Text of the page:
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Cut costs and boost sales with wings

boneless chicken wings

Boneless wings are one of those food items customers may not have even known they wanted at first, but these breaded, boneless pieces of chicken breast have turned into a finger-food success story for restaurants.

In fact, according to Technomic’s 2015 Starters, Small Plates and Sides Consumer Trends Report, consumers actually showed a preference for boneless wings as an appetizer or small plate versus traditional bone-in wings. Overall, 39% of survey respondents said they would order boneless Buffalo wings at least occasionally, compared with 33% who’d pick bone-in Buffalo wings. The spread was particularly significant for the all-important 18- to 34-year-old set: 48% of this cohort preferred the boneless version to bone-in, at 35%.

“When we first started calling our chicken tenders ‘boneless wings,’ our customers wondered how you even got a wing to be boneless,” admits Sean Greenberg, co-founder of Pluckers, an 18-unit wing specialist based in Austin, Texas. “But boneless wings were appearing on other menus and we figured it was time. The product and presentation are the same as they ever were, but it’s good shtick to emphasize our core wing product.”

Using boneless product also helps to stabilize costs and ensure a steady supply in the high-demand area of chicken wings. “You can grow chickens bigger, but they still only have two wings,” notes Greenberg. “And chicken wings were becoming so popular that demand and prices were going through the roof.”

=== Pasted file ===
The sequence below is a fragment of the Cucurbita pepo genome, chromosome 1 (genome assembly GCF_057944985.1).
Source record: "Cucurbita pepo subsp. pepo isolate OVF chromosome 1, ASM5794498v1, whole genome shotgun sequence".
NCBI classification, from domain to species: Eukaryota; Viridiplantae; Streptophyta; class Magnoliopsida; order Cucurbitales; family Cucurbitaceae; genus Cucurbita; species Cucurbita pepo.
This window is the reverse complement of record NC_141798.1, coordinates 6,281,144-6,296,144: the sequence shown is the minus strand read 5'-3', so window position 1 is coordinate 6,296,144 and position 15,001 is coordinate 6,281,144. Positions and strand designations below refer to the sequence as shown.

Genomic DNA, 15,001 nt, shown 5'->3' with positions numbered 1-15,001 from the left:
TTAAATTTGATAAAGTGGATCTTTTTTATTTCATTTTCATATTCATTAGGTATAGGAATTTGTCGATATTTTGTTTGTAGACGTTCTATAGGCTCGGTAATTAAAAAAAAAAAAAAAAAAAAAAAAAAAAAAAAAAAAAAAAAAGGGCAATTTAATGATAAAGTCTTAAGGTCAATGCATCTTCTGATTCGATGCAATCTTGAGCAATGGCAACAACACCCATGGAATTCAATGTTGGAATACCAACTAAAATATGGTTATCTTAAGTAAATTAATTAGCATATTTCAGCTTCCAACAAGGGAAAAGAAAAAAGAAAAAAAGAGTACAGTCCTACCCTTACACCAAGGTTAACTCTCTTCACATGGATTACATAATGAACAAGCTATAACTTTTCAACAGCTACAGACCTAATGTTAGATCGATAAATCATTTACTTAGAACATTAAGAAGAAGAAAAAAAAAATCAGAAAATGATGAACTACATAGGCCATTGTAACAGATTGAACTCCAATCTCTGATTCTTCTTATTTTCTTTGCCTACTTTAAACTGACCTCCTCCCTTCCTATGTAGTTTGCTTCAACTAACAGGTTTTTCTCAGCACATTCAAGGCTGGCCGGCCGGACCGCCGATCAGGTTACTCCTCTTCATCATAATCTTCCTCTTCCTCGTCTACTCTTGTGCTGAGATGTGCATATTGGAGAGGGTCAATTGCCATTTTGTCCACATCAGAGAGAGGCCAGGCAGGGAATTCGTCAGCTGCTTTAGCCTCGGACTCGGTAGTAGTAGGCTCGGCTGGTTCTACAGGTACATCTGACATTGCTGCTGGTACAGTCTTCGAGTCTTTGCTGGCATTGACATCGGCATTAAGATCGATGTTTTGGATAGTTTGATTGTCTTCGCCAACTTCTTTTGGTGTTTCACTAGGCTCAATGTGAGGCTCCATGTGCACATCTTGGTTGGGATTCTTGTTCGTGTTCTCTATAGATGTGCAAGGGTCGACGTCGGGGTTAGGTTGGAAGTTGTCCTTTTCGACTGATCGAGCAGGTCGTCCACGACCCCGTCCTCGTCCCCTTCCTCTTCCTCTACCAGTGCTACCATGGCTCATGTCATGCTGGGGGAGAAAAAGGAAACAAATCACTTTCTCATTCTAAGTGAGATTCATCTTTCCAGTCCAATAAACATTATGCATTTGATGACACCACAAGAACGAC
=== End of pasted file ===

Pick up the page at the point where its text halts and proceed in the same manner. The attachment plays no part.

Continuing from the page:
About 30% of Pluckers’ wing sales are represented by the boneless product, and this does not split along age or gender lines, as far as Greenberg can tell. “The delineation is between customers who enjoy getting down and dirty and gnawing on bones, and those that want more of a knife and fork experience. There are also customers who just don’t like the notion of bones.” And the same customer might have bone-in wings for a more casual experience, but pick the boneless style when they don’t want to get sauce on their tie, he adds.

The two styles also offer a somewhat different eating experience. Because the boneless wings are breaded, they tend to soak up the customer’s chosen sauce more readily than the bone-in wings, which offer more of a glazed experience. And with about three dozen different sauces—ranging from Lemon Pepper and three heat levels of Buffalo to Ginger Peach Sriracha and Korean-style Gochujang—there’s lots of room for experimentation.

Boneless chicken also represents a versatile ingredient for cross-utilization throughout the menu, including sandwiches and salads. On the Pregame Warm Up section of appetizers and snacks, the Buffalo Bites are a bite-sized version of the boneless wings, served with fries in the customer’s choice of sauce.

Growing interest in chicken across foodservice, coupled with increased demand for unique flavors and new preparations, bodes well for boneless wings, which adapt particularly well to appetizers, snacks and small plates. Once-exotic global specialties such as double-fried Korean fried chicken, spicy South African peri-peri chicken, Japanese chicken karaage, sticky Vietnamese chicken, and Chinese-style five-spice chicken can all be translated to boneless wings in a smaller-portion format that customers will take a chance on.

This post is sponsored by Pierce Chicken

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